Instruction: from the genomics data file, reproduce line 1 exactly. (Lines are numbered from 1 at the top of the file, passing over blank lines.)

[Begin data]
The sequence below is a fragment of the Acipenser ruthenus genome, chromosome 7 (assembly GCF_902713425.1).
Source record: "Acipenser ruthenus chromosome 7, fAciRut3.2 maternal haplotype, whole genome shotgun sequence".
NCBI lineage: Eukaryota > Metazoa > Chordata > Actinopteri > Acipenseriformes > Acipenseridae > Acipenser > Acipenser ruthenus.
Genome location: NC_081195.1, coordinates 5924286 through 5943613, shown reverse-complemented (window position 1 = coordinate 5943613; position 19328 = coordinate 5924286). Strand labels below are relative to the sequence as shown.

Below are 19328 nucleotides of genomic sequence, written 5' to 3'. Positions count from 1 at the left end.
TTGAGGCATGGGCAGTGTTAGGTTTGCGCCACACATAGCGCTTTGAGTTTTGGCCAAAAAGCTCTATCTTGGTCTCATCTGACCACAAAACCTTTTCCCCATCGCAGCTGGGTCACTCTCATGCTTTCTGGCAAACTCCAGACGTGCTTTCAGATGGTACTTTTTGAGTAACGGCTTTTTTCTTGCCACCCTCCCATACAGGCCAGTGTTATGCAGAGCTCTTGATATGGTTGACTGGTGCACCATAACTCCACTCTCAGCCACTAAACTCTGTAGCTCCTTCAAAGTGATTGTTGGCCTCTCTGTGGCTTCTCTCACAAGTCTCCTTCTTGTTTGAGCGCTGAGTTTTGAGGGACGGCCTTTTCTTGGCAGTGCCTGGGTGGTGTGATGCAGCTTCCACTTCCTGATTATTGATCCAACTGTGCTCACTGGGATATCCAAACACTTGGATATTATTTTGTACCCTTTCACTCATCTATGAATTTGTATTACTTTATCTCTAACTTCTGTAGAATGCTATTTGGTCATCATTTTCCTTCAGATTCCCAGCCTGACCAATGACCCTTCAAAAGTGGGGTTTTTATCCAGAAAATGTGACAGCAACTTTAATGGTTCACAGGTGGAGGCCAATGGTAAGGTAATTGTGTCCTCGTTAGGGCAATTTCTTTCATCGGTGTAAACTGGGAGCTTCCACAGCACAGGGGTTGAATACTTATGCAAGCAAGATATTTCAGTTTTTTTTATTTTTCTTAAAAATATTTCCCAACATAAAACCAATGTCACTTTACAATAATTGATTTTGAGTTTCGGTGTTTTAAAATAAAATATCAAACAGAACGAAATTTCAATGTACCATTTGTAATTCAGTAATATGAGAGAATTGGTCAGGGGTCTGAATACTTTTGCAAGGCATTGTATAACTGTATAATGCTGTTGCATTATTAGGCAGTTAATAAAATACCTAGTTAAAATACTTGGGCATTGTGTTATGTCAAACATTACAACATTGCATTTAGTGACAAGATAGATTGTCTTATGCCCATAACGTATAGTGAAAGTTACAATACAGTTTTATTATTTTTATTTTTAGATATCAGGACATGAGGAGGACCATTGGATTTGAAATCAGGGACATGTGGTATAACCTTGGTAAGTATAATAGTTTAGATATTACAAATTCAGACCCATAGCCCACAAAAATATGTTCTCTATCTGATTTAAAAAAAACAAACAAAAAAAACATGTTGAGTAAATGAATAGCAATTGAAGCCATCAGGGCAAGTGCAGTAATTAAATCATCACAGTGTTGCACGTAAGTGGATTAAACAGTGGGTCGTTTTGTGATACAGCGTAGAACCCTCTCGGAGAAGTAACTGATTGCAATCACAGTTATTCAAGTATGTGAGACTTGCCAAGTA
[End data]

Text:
The sequence below is a fragment of the Acipenser ruthenus genome, chromosome 7 (assembly GCF_902713425.1).